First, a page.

Thursday, December 5, 2013

An end to chopsticks

Chopsticks are Jane's go-to tools, whatever the problem.  This frequently has me looking all over for them when I make a Thai curry for dinner.

One of the most frequent problems she solves with chopsticks is the escape of our wine glasses from the wine glass rack attached to the underside of the cabinet above the galley sinks.  She jams a chopstick diagonally into each "track" to keep the glasses from jumping ship in a seaway.

In January of 2012,  I shamelessly asked you Small Boat Projects readers for ideas on how to remedy the escaping wine glass problem, sadly having drawn a blank myself (I am embarrassed to admit).

That was nearly two years ago.  The many  50  3 of you who read this blog probably thought that I had forgotten the whole thing.  Not so.

A lot of great ideas came in - thank you for lending me your creativity!  What I ended up with is a combination of a couple of the ideas you let me have...

First, I bought a package of small neodymium magnets; they are 1/4" in diameter and perhaps 1/16" thick.  I got them at a local hardware store (Hardwicks) that is still in the old mold - it is a jam-packed building with stuff stuck everywhere in every nook and cranny.  All the regular things you'd expect to see in any hardware store, but also unusual stuff that somehow crept in and hid itself in odd places.

Next, I cut a teak strip sized to close off the exits of the wine glass tracks in the rack.  It is the same thickness as the bottom strap of the rack so that it will lay flush with that bottom strip when it is in the open position, thus not providing an edge for a glass to catch on when it is being removed from the rack.

Then I used a 1/4" forstner  bit to bore holes just deep enough to accommodate the magnets - two in the teak strip, and two at the matching points in the rack.  I then epoxied the magnets into the holes.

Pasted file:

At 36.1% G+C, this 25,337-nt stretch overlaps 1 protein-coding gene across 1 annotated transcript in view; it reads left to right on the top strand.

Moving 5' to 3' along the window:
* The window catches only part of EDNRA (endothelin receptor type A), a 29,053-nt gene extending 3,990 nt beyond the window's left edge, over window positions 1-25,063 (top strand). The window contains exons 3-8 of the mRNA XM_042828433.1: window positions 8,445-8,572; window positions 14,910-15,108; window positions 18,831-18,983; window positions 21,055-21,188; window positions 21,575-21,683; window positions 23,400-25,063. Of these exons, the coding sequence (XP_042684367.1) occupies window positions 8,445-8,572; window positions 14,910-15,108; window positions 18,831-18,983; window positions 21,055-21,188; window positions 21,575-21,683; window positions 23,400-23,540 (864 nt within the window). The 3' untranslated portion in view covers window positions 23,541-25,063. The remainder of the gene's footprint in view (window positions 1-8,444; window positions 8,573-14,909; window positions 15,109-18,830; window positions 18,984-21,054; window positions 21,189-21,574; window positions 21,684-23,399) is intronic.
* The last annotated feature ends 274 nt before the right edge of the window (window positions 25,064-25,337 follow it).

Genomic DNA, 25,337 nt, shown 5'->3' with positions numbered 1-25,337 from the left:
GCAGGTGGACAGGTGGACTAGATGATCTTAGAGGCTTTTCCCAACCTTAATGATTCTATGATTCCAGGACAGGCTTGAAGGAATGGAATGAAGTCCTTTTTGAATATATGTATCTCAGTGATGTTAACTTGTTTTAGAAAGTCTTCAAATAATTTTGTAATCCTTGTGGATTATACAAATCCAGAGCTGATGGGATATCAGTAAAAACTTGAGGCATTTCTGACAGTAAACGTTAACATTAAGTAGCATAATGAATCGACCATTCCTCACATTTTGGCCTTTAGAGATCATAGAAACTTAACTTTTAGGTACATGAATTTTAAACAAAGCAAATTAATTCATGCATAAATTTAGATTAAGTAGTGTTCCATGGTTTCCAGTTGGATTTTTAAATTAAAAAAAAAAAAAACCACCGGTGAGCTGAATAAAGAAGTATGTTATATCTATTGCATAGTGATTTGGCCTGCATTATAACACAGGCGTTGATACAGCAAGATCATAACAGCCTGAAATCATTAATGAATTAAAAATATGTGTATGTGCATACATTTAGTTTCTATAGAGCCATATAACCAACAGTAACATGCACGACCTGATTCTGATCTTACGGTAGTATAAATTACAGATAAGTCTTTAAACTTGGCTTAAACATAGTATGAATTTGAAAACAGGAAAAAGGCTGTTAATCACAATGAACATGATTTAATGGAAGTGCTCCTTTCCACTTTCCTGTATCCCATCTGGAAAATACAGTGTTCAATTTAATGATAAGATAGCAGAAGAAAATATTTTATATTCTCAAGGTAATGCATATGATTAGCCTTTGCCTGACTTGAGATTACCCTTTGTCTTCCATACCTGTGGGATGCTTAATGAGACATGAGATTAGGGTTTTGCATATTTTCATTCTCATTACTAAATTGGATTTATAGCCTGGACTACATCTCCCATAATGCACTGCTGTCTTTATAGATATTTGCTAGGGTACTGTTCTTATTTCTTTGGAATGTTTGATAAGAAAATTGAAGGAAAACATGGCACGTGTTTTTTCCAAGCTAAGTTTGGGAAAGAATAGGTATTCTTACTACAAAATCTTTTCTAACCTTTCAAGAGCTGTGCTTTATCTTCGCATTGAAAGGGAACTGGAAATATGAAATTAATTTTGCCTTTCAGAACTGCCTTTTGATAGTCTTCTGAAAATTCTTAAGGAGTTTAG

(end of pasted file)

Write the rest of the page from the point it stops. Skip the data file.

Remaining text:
Finally, I applied a pair of tiny hinges to the teak retainer strip, located in such a way that when the strip is folded up, it closes off the exit tracks and ends up flush with the edges of the track pieces.

And then, finally, a few coats of varnish and mounting.

Retainer open
Retainer closed
I had originally planned to let a couple of the magnets into the bottom of the cabinet to hold the retainer strip in the open position.  At the moment, the hinges are stiff enough that this is not required (I probably got some varnish in there). 

One thing that made the job a little tricky...  the magnets are unmarked as to N or S poles.  And they are tiny little things.  With my big clumsy fingers it was all too easy to flip them over unintentionally, and more important, unknowingly.  It would have been a disaster if I got one of them glued into position upside down...  I tested (and retested...) with a spare magnet to make sure that I had the polarity correct.

Finally, a tip of the hat to you readers who contributed suggestions!  Thanks - I couldn't have done this without you!

(And a rhetorical question:  Why don't the manufacturers of the wine glass racks do this themselves?)

1 comment:

  1. Very elegant fix. We'd probably still be using the chopsticks, or more likely, figured something out with a rubber band or two. Your way is much nicer.


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